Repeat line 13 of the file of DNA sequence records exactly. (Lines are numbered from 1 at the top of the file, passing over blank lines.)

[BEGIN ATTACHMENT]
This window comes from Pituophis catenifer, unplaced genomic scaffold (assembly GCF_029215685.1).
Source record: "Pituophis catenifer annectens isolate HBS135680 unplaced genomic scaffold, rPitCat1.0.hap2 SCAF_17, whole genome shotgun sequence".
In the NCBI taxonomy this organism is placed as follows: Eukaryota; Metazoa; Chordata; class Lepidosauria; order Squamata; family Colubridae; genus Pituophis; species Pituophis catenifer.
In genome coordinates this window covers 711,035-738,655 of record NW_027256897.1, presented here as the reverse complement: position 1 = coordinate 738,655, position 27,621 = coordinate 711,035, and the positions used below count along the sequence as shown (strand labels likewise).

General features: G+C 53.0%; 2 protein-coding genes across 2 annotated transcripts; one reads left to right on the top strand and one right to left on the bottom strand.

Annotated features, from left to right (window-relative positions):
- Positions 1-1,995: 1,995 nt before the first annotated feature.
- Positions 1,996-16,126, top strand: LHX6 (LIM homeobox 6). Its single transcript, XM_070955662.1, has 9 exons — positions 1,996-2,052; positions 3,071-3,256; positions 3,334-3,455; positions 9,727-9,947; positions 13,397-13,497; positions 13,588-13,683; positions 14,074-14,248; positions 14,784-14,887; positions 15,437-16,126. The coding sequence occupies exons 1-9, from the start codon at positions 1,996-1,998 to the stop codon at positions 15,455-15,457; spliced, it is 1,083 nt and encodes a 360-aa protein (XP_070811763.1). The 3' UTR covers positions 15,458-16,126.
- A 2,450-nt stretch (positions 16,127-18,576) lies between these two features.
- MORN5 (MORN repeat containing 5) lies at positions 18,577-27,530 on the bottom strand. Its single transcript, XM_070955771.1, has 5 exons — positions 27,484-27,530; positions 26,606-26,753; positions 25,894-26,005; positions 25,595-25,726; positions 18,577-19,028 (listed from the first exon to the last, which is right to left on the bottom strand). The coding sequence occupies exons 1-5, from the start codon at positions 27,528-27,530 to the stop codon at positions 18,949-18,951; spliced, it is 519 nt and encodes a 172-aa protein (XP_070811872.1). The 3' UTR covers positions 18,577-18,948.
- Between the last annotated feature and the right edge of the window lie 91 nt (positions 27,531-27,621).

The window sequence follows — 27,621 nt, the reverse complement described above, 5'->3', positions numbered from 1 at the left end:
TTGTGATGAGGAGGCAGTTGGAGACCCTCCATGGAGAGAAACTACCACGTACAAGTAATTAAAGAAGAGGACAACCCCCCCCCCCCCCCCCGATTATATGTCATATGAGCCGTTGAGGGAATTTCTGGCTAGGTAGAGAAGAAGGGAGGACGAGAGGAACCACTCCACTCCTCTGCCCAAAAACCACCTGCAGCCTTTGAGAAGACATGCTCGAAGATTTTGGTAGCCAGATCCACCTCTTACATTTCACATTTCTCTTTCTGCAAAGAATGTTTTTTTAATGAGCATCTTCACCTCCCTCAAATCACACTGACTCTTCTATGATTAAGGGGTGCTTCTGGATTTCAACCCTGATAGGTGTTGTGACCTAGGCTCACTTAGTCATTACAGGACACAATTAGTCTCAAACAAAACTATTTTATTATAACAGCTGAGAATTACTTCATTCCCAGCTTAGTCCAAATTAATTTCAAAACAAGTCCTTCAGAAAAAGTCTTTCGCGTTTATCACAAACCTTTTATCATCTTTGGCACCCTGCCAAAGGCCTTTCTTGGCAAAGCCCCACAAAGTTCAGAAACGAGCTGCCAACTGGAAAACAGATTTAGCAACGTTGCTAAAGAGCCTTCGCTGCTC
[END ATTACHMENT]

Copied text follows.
TTGTGATGAGGAGGCAGTTGGAGACCCTCCATGGAGAGAAACTACCACGTACAAGTAATTAAAGAAGAGGACAACCCCCCCCCCCCCCCCCGATTATATGTCATATGAGCCGTTGAGGGAATTTCTGGCTAGGTAGAGAAGAAGGGAGGACGAGAGGAACCACTCCACTCCTCTGCCCAAAAACCACCTGCAGCCTTTGAGAAGACATGCTCGAAGATTTTGGTAGCCAGATCCACCTCTTACATTTCACATTTCTCTTTCTGCAAAGAATGTTTTTTTAATGAGCATCTTCACCTCCCTCAAATCACACTGACTCTTCTATGATTAAGGGGTGCTTCTGGATTTCAACCCTGATAGGTGTTGTGACCTAGGCTCACTTAGTCATTACAGGACACAATTAGTCTCAAACAAAACTATTTTATTATAACAGCTGAGAATTACTTCATTCCCAGCTTAGTCCAAATTAATTTCAAAACAAGTCCTTCAGAAAAAGTCTTTCGCGTTTATCACAAACCTTTTATCATCTTTGGCACCCTGCCAAAGGCCTTTCTTGGCAAAGCCCCACAAAGTTCAGAAACGAGCTGCCAACTGGAAAACAGATTTAGCAACGTTGCTAAAGAGCCTTCGCTGCTC